One of the best parts of doing early fantasy football drafts is getting the value before players begin to move up draft boards. Getting your mind off what's going on in the world is ideal and doing a fantasy football draft to get back in football mode is a good idea.

Drafts are underway but the volume is low and with free agency news still fresh, many players are undervalued. Here are several players that are good bargains in drafts at wide receiver.

Jamison Crowder (New York Jets)

Crowder doesn't have a big ceiling, but he has a high floor that can be useful depending on roster build. If you decide to take some risky receivers early on, Crowder is a safe play. Crowder had a 15-percent target share last season. The Jets lost Robby Anderson to the Panthers and the only addition so far has been Breshad Perriman . The Jets could draft a wide receiver, but Crowder is in a good spot as the slot receiver. He averaged 8.2 targets per game with Sam Darnold at quarterback. Crowder was the WR32 in PPR formats last season finishing with 78 catches for 833 yards with six touchdowns. He has an ADP of 119 in early FFPC Classic drafts. 

Will Fuller (Houston Texans)

Anyone with Fuller on their fantasy team the last few seasons is likely frustrated and won't want to invest. Staying on the field has been an issue for Fuller, but when he's played, especially with Deshaun Watson , he puts up numbers. The opportunity will grow with the departure of DeAndre Hopkins , who had 10.1 targets per game over the last two seasons. Hopkins had 150 targets last season. Fuller averaged 6.5 targets per game last season and if he can stay healthy, he could see 110-120 targets. Fuller has been in the NFL for four years and 14 games is the most he has played. Over the last three seasons, he has missed 20 games. Fuller's injury risk will be priced into his draft cost, but he has big upside.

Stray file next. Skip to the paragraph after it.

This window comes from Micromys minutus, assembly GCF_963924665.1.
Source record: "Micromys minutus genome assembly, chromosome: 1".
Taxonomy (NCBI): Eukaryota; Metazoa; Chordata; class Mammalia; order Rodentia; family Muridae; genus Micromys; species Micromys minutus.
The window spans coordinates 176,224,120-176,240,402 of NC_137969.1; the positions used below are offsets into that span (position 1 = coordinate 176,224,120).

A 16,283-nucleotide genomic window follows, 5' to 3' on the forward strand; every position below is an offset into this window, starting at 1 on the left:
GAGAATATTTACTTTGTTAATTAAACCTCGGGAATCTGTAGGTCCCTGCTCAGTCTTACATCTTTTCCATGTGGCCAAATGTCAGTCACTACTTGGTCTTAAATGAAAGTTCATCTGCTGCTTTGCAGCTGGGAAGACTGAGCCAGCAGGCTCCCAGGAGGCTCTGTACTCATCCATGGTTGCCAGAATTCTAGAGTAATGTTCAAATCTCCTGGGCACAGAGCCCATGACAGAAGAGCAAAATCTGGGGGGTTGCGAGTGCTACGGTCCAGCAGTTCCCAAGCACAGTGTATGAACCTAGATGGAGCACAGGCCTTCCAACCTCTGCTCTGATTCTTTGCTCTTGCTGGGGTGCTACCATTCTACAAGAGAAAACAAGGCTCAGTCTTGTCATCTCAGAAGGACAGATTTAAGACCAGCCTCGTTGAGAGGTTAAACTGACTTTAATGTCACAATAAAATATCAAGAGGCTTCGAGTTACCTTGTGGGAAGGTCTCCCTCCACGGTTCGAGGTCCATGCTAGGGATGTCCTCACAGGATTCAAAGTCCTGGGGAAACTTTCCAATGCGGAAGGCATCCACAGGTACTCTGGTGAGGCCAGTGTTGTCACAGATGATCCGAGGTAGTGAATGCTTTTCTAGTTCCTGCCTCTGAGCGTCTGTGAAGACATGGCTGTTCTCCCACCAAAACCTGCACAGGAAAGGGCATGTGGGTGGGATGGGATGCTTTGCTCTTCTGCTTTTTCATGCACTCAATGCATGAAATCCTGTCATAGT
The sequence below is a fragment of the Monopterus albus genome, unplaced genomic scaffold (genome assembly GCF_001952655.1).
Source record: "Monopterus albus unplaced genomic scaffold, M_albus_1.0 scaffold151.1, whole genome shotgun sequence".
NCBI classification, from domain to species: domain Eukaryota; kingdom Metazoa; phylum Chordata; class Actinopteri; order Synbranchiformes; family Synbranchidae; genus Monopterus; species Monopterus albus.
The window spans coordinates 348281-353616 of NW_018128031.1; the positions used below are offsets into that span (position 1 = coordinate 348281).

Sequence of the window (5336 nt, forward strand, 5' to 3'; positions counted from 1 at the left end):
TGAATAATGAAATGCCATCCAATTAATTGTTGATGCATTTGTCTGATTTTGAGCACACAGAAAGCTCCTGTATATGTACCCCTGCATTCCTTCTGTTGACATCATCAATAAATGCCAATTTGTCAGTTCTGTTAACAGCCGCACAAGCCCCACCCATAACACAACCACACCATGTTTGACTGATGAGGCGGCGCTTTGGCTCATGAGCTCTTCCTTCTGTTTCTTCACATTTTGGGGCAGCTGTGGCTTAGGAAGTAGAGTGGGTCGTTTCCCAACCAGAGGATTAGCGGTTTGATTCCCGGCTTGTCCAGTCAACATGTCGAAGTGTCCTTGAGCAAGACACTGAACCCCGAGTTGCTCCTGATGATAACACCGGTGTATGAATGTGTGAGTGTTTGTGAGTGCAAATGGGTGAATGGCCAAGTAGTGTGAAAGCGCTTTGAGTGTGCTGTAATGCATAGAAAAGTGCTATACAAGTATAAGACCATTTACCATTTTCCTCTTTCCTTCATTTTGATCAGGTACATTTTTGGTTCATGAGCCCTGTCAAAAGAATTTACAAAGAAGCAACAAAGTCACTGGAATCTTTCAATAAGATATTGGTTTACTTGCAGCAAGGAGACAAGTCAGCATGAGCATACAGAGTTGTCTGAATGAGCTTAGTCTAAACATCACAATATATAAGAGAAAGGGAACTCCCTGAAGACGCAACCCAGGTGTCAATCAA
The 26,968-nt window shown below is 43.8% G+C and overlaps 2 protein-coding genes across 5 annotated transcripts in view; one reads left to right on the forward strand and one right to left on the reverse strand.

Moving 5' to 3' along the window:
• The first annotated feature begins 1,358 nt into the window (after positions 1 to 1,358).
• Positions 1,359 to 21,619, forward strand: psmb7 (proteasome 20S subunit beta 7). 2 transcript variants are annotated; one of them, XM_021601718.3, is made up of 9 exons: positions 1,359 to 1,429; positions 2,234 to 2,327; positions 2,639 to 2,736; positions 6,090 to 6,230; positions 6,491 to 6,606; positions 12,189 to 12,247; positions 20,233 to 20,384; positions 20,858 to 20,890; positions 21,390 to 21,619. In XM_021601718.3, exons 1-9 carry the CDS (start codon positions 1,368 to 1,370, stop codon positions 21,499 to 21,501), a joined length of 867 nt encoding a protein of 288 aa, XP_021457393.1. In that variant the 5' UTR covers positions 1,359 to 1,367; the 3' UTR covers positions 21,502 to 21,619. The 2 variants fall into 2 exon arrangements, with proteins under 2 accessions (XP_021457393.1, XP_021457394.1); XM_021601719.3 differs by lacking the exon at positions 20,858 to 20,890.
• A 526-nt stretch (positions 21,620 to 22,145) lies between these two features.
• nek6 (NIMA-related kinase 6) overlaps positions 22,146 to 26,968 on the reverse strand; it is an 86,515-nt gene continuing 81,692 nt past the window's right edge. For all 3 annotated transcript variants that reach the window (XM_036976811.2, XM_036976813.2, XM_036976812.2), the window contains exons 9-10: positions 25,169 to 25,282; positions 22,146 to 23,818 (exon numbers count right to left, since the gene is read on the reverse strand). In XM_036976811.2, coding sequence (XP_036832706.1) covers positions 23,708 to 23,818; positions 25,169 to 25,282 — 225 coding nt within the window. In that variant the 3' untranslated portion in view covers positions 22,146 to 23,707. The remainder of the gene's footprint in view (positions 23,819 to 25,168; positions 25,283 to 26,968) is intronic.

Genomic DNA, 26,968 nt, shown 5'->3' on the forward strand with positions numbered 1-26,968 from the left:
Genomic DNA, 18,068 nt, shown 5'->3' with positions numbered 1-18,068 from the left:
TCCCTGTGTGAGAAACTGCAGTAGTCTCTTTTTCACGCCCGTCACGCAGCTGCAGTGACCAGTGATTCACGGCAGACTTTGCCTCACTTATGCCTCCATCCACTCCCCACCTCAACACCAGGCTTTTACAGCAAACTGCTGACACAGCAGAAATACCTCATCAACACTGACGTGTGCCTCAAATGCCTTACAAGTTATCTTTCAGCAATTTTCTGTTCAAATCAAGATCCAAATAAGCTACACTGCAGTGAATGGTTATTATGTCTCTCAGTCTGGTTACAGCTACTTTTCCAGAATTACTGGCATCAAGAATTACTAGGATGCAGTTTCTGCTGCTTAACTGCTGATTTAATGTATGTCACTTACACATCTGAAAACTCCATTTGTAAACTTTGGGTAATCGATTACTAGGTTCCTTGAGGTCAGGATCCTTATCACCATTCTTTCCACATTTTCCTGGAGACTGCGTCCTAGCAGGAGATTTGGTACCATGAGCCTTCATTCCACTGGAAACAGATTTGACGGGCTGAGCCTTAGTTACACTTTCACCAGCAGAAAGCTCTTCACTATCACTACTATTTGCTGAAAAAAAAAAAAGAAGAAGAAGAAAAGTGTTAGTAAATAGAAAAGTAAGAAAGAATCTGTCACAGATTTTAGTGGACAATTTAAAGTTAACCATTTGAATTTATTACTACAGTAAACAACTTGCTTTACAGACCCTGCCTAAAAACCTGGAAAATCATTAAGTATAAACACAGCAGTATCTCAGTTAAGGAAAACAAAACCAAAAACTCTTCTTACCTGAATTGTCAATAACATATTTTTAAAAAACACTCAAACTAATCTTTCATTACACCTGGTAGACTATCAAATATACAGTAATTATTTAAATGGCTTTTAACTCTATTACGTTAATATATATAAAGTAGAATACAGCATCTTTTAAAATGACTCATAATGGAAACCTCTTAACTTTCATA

Michael Gallup (Dallas Cowboys)

Who led the Cowboys in yards per game last season? Most of you are saying Amari Cooper , but it was Gallup, who was sixth in the NFL with 79.07 yards per game, while Cooper had 74.31 yards per game. Gallup also had more targets per game with 8.1 compared to 7.4 for Cooper. Most of the time Cooper will get more attention and the tougher cornerback matchup, allowing Gallup to see an easier matchup. Cooper did play through injury last season, but throughout his career he has been inconsistent. Gallup took a big step in his second season with 66 catches for 1,106 yards and six touchdowns in 14 games, averaging 16.8 yards per catch. The Cowboys passed more last season and may continue to do so after losing a few key players on defense. 

Diontae Johnson (Pittsburgh Steelers) 

Johnson was thrown into a terrible situation last season and did well. The Steelers lost Ben Roethlisberger got injured in the second game of the season and finished the season with Mason Rudolph and Devlin Hodges at quarterback. James Conner and JuJu Smith-Schuster missed time with injuries and the offense was awful. Johnson was one of the bright spots. He was able to gain a lot of separation and had 59 catches for 680 yards and five touchdowns. Roethlisberger will be back and Johnson is currently going as the WR49 in early FFPC Classic drafts. 

Marvin Jones (Detroit Lions)

In every fantasy sport, most fantasy players don't like older players. They tend to go for the upside late in drafts and while it makes sense a lot of the time, the veteran can be a bargain and that's the case for Jones, who turned 30 on March 12. Injuries are always a concern with an aging player and Jones played nine games in 2018 and 13 last season, but the production is still good and he's cheap with a FFPC ADP of 120. Jones put up good numbers when Matthew Stafford played with 42 catches for 535 yards and six touchdowns in eight games. Jones has scored nine touchdowns in two of the last three seasons and has scored 23 over his last 36 games. The Lions offense took a huge hit without Stafford last season and it has made Jones a bargain. If Jones stays healthy, he's a good bet for 100-plus targets.